Normally the first quarter of the year sees Louis Latour Agencies show off its portfolio in the flesh, something that obviously could not happen this year because of Covid. So, instead, the importer enlisted the services of wine expert Oz Clarke to pick six innovative wines that he thinks are ‘unexpected’ and break away from the norm. The six innovative wines show off the pioneering side of Louis Latour – both as an eleventh generation wine producer in Burgundy – and the agencies for which it sells and distributes wines in the UK.
“So the locals may well have huffed and puffed when the family arrived but now they can huff and puff in an Alfa Romeo rather than on a bicycle,” Clarke laughs.
Showcasing six innovative wines at ten o’clock in the morning is a fairly brisk way to start the day, unusually early given there are no international time zones to circumnavigate. With Oz Clarke in the driving seat, however, you know you are in safe hands. Part thesp, part journo, his encyclopaedic knowledge, unbridled enthusiasm and engaging delivery makes for a particularly pleasing way to start any day. It’s like listening to Start The Week on Radio 4, with a glass in your hand.
The other thing about Oz, is that he makes it feel like the most natural thing in the world to be popping six corks before elevenses.
“The first thing I’ve got to do is pour myself some wine,” he begins… at 10.02am.
The format of this tasting called Louis Latour – Tales of the Unexpected is for Oz to show what an innovative company Louis Latour Agencies is by selecting six wines that he finds ‘interesting, delightful and surprising’, and explaining why they break away from the norm. He kicks off by explaining that innovation runs through the company like lettering in a stick of rock, ever since it was established in 1797 (having been growers since 1731).
“They’ve always been amazingly innovative, I’m going going back 150 years or more now, the third Louis Latour was the first person in Burgundy to realise that you could defeat phylloxera by grafting Pinot Noir and Chardonnay onto American root stocks.”
“Secondly, they led the way in terms of planting Chardonnay on the limestone soils of what is now Corton Charlemagne – when they started doing this there was Pinot Noir and Aligote still there. They paved the way to make it a white-only Grand Cru. And they also constructed concrete channels to collect soil washed down those steep Corton slopes that would otherwise be washed into the municipal drains and carted it back up onto the top of the Grand Cru vineyards.”
Clarke then cites Latour’s nineteenth century winery in Aloxe-Corton which was constructed as a gravity-fed facility, were pioneers in oak, buying their own sections of oak in key woodlands, and seasoning it at their own yards and own cooperage.
“And then when you come into the 20thcentury – in 1979 – they planted 350 hectares of vines in the Ardeche, they were the first of the negociants to expand outside Burgundy, as they wanted a Macon-like white wine and, with its clay-limestone soils, the Ardeche is fabulous Chardonnay land.”
Clarke adds that sustainability has also been a central philosophy for the company for many years citing the likes of its agencies such as McHohnen, Pyramid Valley and Wakefield “which was the first carbon neutral wine brand.” Also, for the past 20 years organics have been key to them, with no insecticides, herbicides and pesticides being used “this philosophy runs right through the company,” he says before adding, “right, let’s taste some wine before we all lose the will to live.”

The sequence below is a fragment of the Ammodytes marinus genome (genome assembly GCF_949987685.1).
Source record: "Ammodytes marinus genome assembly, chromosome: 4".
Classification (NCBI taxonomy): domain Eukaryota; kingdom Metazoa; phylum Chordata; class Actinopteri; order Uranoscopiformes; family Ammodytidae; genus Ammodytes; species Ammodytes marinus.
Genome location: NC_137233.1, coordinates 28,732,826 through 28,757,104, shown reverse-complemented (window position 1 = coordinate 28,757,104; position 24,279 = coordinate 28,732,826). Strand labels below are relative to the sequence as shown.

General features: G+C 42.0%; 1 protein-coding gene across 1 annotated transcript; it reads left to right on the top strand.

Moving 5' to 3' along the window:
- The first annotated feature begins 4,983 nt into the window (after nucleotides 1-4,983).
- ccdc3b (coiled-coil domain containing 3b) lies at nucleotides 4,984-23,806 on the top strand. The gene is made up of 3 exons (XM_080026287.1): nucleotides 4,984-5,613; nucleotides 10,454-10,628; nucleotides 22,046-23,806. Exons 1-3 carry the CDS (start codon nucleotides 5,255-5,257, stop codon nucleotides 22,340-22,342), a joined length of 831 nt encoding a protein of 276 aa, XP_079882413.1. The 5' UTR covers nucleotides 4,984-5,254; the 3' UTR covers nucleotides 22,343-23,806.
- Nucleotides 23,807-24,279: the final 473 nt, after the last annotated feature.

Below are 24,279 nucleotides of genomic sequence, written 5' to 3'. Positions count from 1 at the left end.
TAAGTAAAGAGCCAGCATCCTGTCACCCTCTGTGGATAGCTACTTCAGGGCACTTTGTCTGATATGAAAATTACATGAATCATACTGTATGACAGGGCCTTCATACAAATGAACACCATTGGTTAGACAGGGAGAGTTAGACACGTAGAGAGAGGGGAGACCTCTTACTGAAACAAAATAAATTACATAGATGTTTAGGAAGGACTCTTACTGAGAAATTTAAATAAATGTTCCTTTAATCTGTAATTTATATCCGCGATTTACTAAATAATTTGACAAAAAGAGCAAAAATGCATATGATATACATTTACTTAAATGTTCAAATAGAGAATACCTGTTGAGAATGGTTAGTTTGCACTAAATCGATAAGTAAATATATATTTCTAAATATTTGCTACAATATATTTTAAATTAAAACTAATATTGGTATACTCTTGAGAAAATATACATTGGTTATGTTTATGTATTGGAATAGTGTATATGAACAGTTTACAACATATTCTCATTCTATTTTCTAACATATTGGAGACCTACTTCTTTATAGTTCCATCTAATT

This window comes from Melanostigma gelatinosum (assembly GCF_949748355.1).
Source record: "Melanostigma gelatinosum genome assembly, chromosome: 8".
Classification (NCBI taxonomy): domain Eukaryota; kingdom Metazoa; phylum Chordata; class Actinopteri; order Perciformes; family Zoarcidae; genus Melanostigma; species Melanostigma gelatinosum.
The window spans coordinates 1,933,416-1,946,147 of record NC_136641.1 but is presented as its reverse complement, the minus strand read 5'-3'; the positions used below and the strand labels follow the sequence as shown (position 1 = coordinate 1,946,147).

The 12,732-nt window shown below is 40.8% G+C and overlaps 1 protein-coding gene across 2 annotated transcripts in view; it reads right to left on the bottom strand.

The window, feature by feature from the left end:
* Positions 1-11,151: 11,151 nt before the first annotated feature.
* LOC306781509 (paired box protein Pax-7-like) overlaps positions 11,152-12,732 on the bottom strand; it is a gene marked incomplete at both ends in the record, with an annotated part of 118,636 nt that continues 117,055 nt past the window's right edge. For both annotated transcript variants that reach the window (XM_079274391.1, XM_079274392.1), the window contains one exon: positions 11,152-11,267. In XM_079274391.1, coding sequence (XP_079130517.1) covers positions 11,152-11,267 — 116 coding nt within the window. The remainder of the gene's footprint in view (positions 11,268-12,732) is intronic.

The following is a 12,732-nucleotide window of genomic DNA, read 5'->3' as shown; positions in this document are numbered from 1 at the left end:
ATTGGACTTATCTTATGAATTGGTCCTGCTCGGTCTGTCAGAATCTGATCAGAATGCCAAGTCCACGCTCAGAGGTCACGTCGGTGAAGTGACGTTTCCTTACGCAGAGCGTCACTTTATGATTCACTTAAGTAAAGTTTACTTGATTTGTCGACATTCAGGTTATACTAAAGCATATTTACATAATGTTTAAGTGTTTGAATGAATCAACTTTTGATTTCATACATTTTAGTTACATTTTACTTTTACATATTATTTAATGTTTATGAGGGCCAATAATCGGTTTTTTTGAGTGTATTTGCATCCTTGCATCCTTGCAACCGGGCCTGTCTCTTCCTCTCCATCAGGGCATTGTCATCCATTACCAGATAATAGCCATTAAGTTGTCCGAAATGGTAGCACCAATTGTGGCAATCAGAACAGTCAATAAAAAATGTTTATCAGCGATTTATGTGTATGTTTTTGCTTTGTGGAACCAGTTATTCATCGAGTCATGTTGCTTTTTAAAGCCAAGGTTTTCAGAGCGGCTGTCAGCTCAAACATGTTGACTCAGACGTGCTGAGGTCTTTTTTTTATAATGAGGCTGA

Reviving the fortunes of the Coteaux de L’Auxois
The first wine Clarke chooses is from Chablis producer Simonnet-Febvre, which Louis Latour purchased in 2003, and is perhaps best known for being a textbook Cremant de Bourgogne producer.
Glass in hand, and with his intonation now sounding like the narrator of Horrible Histories, Clarke tells the riches-to-rags tale of the Greater Chablis area called the Auxois or the Yonne which, before phylloxera, was the largest wine producing area in France with nearly 50,000 hectares of highly regarded vineyards.
But things turned out rough for the region: the widely planted, high-yielding Gouias Blanc “called the ‘shit grape’ 400 years ago,” Clarke says with glee; the coming of the railway which allowed better wines to travel up to Paris from the South of France; and then phyloxerra finished the region off – certainly as a wine region, although it is still highly regarded for the quality of its beef. “They had one area called Clos Migraine, so you can get an idea of what kind of wine they made there,” Clarke adds.
The innovation at play here was how current chief, Louis Fabrice Latour, saw the Coteaux de L’Auxois as a way of expanding out of Chablis.
“He saw the land was cheap, climate change was making ripening a relatively simple matter, when Louis Fabice found the hills of Auxois he said ‘this could be the Chablis of 30 years ago’ – it is classic Louis Latour behaviour… the soil is similar, in fact the Southern tip of the Coteaux de L’Auxois is only 12km from Beaune – it’s the same clay/ limestone soil as Monthélie – so he bought a chunk of existing vineyards and planted more with the aim of having 60 hectares of vines,” Clarke says.
Simonnet-Febvre, Auxerrois 2017, Coteaux De L’Auxois
Of the four varieties that Latour is planting in the Auxois – Pinot Gris, Auxerrois, Chardonnay and Pinot Noir – this Pinot Blanc lookalike is the one Clarke thinks is tasting the best to date, and I have to agree. This wine is showing how this region is making wines of approachability, affordability and with a good deal of class.
To look at the wine is pale yellow with an attractive bouquet of fruit and flowers, think a basket of mixed fruit, fruit salad, white flowers; the palate has a slightly waxy, chewy quality with green peach, greengage, a delicious creamy toffee note, ending on a slightly salty tang, that encourages a second glass. Nice balance, good acidity, really well made solid wine and at around the £13 retail mark it’s remarkable good value for money.
Planting Vermetino in Tuscany
“Another wine that is completely ‘outside of the box’ is this Vermentino from Banfi because Banfi made its reputation with powerful reds,” Clarke begins.
He explains that the Mariani family has always been innovative from the first time that they bought land in Montalcino in 1978, an estate that by 1983 was 2830 hectares in size “making it the largest contiguous estate in the whole of Europe.” The largest US importer of wine at the time, their importing of Montalcino into the US was largely responsible for the explosion of interest in Montalcino which, in the late 1970s was just 100 ha small. “So the locals may well have huffed and puffed when the family arrived but now they can huff and puff in an Alfa Romeo rather than on a bicycle,” Clarke laughs.